27/11/2015 10:20 GMT | Updated 25/11/2016 05:12 GMT

Men's Experiences of Violence and Abuse

I identify as a feminist, others might identify me as pro-feminist. Research highlights that far more women experience extreme violence perpetrated by men than men experiencing violence perpetrated by women. I sign the white ribbon pledge to end violence against women and girls. I also believe that men can experience violence or abuse. I have worked for 7 years as a Male Independent Domestic Violence Advisor,over that time I have supported thousands of men that have experienced violence and abuse from female and male perpetrators, both intimate partners and family members, but there are key facts that must be explored.

We see fewer men experiencing high level violence from intimate female partners than we do of women from male perpetrators, in my experience less than 10% of the heterosexual men that I have supported experienced violence that put them at risk of serious harm or homicide. When we work with women experiencing abuse we see an increased risk of stalking or harassment post separation, we rarely see this with men experiencing abuse from female perpetrators. A third aspect is that men are often pushed to work harder, earn more money and become better providers by their perpetrators, rather than women who are often discouraged from work to increase isolation and therefore the perpetrator's control. When we do see women using high levels of violence it generally involves weapon use to overpower their partner. I have supported clients assaulted with mugs and glasses, stiletto heels through to broken bottles, scalding water, hammers and spanners. As a heterosexual man you're less likely to be forced into unwanted sexual acts, or physically hurt during sex, rather belittled and put down around sexual performance often in a way that challenges masculinity.

Gay and bisexual men are far more likely to experience levels of violence on par with that of heterosexual women. My most extreme cases have been men in same-sex relationships, with broken bones, a higher rate of sexual assaults, a client being covered in lighter fluid with the threat of setting on fire, 107 breaches of a Non-Molestation Order. Around 60% of the gay and bisexual men I supported would be identified as having complex needs, in that they would also have mental health or substance use issues. Gay and bisexual men are far more likely to experience stalking than their heterosexual male counterparts. Often this is misinterpreted by professionals as 'men being men', with a lack of understanding of the risk it poses.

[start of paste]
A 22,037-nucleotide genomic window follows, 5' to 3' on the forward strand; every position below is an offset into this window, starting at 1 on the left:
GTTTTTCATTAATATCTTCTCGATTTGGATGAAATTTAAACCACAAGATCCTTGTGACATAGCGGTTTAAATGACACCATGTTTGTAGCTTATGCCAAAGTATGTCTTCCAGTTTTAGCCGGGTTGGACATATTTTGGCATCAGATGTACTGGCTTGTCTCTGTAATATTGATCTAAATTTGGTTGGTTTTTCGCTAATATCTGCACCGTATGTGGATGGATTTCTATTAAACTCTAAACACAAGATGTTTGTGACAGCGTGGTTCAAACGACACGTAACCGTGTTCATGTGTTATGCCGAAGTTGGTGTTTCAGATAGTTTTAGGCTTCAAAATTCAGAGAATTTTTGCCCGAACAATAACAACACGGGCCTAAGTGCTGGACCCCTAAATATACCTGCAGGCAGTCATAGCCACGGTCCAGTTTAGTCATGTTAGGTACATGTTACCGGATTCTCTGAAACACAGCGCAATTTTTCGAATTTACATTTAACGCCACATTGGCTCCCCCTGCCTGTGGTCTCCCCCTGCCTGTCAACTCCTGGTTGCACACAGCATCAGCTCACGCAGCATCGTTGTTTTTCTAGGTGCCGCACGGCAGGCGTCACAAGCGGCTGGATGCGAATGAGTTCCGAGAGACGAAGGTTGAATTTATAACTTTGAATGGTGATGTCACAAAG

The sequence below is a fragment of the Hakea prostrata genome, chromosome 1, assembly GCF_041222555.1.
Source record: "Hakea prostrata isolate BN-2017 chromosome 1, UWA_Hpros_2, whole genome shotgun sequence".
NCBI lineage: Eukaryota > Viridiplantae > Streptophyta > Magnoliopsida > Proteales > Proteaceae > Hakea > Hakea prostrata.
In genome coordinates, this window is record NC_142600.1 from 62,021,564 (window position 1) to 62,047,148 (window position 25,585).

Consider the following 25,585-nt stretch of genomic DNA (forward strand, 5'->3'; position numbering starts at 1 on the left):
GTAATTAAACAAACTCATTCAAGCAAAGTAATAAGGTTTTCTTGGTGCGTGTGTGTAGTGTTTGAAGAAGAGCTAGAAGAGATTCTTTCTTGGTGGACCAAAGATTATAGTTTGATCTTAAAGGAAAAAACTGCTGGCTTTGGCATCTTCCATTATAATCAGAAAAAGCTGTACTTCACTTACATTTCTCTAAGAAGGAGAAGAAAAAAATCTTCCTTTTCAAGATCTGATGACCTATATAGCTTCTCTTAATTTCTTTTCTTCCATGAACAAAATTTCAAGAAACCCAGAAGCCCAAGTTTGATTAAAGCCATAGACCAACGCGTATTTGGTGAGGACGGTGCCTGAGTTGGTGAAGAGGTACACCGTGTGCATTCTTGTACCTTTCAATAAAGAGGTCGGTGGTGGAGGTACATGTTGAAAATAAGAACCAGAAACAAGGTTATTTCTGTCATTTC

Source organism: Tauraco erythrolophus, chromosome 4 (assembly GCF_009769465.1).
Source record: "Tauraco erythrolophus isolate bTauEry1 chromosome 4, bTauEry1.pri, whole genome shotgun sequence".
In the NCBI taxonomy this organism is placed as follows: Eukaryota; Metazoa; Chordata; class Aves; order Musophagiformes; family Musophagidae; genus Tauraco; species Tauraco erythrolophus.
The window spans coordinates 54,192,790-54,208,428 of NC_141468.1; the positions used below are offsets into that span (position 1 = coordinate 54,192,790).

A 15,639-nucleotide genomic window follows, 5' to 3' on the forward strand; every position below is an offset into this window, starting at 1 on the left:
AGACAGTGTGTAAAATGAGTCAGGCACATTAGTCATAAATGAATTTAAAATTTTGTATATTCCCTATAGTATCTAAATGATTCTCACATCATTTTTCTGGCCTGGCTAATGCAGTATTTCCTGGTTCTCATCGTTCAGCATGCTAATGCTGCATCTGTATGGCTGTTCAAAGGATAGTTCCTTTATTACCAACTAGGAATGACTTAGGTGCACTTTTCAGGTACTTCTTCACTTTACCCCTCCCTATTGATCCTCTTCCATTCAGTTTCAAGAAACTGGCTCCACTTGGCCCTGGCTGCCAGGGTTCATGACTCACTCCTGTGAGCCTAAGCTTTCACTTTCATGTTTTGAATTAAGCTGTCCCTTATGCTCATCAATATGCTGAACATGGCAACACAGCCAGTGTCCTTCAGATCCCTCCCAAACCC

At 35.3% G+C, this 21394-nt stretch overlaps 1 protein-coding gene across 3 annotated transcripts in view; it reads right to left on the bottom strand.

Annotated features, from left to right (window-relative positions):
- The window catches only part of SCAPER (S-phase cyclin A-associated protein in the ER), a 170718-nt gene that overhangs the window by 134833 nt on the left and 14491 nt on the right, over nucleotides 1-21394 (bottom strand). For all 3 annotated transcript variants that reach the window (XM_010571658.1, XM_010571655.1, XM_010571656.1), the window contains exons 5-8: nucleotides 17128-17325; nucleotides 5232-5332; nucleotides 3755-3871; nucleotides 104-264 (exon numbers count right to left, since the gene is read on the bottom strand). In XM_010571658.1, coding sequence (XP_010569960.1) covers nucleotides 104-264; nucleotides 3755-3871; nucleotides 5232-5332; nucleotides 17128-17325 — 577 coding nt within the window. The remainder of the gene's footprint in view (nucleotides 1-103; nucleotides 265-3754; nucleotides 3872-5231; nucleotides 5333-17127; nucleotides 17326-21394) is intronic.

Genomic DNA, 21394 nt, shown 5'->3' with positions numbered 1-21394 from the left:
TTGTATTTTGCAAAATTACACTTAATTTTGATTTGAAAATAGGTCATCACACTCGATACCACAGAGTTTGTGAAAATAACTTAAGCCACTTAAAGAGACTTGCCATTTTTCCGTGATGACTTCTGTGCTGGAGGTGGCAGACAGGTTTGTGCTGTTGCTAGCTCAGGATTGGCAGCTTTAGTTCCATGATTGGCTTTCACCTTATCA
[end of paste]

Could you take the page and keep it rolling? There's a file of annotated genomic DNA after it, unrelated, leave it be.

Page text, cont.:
A common emotional issue for men experiencing domestic abuse is the challenge it brings to their masculinity. A belief that experiencing violence or abuse makes them 'less of a man'. We are still encouraging girls to dress as princesses to be rescued by boys dressed as soldiers. This notion of masculinity is instilled in us from such a young age, and becomes so difficult to challenge. As a man you should provide, protect, if you don't you're less of a man. But we see women fulfilling these roles now, leaving men and masculinity displaced in society.

In my experience gay and bisexual men are more likely to access emotional support. This may be because gay and bisexual men have already had to come to terms with the challenges to their masculinity as they come out. Society has already told them that they are less of a man because they may not be able to reproduce or don't fit heteronormative societal stereotypes. For many this may lead to some level of internalised homophobia, but as a whole, gay men have already had to address their experiences of potential emasculation.

To an extent we must look at supply and demand when exploring a want for emotional support, there are far more services available for gay and bisexual men wishing to access help- counselling, refuges, domestic abuse support services. This may be why gay and bisexual men are more likely to access emotional support than heterosexual men. When men access domestic abuse support they generally access the practical support; housing, child contact, legal rights. Fewer heterosexual men access ongoing emotional support, but is this because it is not readily available? Domestic abuse services don't necessarily have in house counselling for men, there are not men's centres established that offer therapy as there are for women. There are only a handful of specialist men's services running across the UK that offer emotional support for heterosexual men.

We are seeing more services offer support for male victims, what we need now is men to access that support and raise the awareness that men experience domestic abuse too.

Luke Martin is a Specialist Domestic Abuse Consultant focusing on work with male victims and LGBT*. More information at